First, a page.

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The so-called “Duke Subcommittee” today finalized and voted on its version of proposed amendments to the Federal Rules of Civil Procedure.  These amendments include those we’ve blogged about before, making alterations to the scope of discovery, the proportionality requirement, and with respect to ediscovery the availability of sanctions.  Except for the sanctions amendments (Rule 37(e)), the other rules changes are substantively the same as those released by the Subcommittee last month in its “Agenda Book.”  You can review those changes here.  Most importantly, from our perspective, the final proposed amendments excise the much abused “reasonably calculated to lead to the discovery of admissible evidence” language from Rule 26(b)(1) and replace it with proportionality considerations.  As amended, scope of discovery would become:

Parties may obtain discovery regarding any nonprivileged matter that is relevant to any party’s claim or defense and proportional to the needs of the case, considering the importance of the issues at stake in the action, the amount in controversy, the parties relative access to relevant information, the parties’ resources, the importance of the discovery in resolving the issues, and whether the burden or expense of the proposed discovery outweighs its likely benefit.  Information within this scope of discovery need not be admissible in evidence to be discoverable.

The only substantive changes that the Duke Subcommittee has made from its March, 2014 proposal concern the sanctions available under Fed. R. Civ. P. 37(e) for loss of electronic information.  As of today, amended Rule 37(e) now reads:


If electronically stored information that should have been preserved in the anticipation or conduct of litigation is lost because a party failed to take reasonable steps to preserve the information, and the information cannot be restored or replaced through additional discovery, the court may:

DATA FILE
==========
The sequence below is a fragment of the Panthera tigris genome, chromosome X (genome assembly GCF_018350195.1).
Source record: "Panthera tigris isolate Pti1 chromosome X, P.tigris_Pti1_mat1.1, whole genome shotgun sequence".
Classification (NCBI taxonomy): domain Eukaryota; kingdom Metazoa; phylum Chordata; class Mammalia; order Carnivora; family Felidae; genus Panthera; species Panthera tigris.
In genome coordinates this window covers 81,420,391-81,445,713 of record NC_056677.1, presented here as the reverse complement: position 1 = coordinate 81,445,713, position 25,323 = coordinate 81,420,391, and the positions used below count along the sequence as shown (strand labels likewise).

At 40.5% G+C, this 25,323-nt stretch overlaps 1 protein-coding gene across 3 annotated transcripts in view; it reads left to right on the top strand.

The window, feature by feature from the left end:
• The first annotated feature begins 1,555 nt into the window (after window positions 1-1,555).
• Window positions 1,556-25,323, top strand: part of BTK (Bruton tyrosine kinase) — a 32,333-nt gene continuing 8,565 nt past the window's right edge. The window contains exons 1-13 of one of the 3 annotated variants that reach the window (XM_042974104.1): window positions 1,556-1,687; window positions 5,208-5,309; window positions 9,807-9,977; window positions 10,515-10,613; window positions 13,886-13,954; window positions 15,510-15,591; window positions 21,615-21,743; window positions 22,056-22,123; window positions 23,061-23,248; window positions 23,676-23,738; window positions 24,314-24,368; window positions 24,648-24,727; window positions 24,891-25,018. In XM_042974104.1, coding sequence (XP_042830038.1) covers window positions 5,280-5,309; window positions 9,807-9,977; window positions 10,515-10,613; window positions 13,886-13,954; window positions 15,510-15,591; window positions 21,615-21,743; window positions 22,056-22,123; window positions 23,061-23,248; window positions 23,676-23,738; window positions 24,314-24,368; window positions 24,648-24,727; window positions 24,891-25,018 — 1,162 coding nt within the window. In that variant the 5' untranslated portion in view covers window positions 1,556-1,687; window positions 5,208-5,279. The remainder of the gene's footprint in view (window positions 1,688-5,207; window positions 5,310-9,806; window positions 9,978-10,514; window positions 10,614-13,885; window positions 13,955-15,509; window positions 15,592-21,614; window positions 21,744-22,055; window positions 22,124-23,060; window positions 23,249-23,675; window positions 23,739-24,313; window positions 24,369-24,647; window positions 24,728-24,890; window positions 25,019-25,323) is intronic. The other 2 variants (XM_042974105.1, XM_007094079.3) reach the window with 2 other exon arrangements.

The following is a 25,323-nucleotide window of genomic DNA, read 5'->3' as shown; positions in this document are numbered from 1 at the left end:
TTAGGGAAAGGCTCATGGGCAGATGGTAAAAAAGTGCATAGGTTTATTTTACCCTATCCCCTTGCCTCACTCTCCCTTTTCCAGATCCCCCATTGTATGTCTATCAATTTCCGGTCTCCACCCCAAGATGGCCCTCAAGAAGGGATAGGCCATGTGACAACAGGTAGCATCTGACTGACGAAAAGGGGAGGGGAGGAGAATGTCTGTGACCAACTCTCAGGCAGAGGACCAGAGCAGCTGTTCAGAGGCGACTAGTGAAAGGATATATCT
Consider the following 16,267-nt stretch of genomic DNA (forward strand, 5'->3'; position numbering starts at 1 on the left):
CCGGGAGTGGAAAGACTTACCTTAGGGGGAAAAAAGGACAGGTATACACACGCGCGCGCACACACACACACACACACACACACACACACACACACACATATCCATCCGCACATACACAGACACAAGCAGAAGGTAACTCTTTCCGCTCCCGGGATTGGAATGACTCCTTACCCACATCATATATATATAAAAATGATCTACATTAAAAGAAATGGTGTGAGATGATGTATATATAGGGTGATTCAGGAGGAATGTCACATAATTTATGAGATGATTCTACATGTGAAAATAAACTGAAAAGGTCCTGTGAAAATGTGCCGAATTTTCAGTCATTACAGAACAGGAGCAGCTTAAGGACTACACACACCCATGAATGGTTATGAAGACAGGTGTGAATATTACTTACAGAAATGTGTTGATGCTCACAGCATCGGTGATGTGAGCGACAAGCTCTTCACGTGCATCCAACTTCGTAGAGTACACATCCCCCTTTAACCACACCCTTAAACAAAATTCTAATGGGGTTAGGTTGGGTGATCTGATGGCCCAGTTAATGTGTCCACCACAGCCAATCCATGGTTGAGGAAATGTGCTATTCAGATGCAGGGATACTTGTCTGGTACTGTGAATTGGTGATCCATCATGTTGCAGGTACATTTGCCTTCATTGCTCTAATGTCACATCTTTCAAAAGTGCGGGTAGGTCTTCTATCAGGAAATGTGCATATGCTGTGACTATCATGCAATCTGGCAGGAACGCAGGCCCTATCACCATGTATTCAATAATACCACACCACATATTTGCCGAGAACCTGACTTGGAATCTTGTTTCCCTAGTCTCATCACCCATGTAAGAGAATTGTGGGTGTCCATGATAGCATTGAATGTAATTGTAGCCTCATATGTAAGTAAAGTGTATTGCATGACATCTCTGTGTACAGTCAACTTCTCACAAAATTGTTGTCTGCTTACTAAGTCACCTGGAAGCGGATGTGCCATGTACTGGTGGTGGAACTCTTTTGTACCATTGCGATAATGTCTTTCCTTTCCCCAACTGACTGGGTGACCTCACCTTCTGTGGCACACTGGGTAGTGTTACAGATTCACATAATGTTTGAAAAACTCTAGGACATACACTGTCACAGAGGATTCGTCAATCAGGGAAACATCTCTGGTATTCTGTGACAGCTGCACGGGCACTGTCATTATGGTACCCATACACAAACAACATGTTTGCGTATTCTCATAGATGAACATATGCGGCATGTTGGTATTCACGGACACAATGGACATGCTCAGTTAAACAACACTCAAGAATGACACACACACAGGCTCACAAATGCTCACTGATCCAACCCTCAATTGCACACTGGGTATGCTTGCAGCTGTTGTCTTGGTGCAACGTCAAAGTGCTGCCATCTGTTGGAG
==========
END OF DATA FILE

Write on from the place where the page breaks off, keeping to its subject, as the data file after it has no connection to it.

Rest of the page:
(1) Upon a finding of prejudice to another party from loss of the information, order measures no greater than necessary to cure the prejudice;

(2) Only upon a finding that the party acted with the intent to deprive another party of the information’s use in the litigation,

(A) presume that the lost information was unfavorable to the party;

(B) instruct the jury that it may or must presume the information was unfavorable to the party; or

(C) dismiss the action or enter a default judgment.

We understand that the Committee voted unanimously:  (1) to adopt the amendments, and (2) that the latest revisions do not require republication of the amendments and/or a new comment period.

While hardly perfect, these changes to Rule 37(a) are a welcome step in the right direction.  They would appear to preclude, for example, substantive sanctions (presumptions; adverse inference instructions) in a situation similar to ex post facto sanctions in the Actos litigation we described last week, where a litigation hold remained from prior litigation, but “the litigation” (as provided in proposed Rule 27(e)(2) had not yet been filed.  Logically, it seems impossible for a party to have “intent to deprive” anybody of anything for “use” in litigation that does not exist.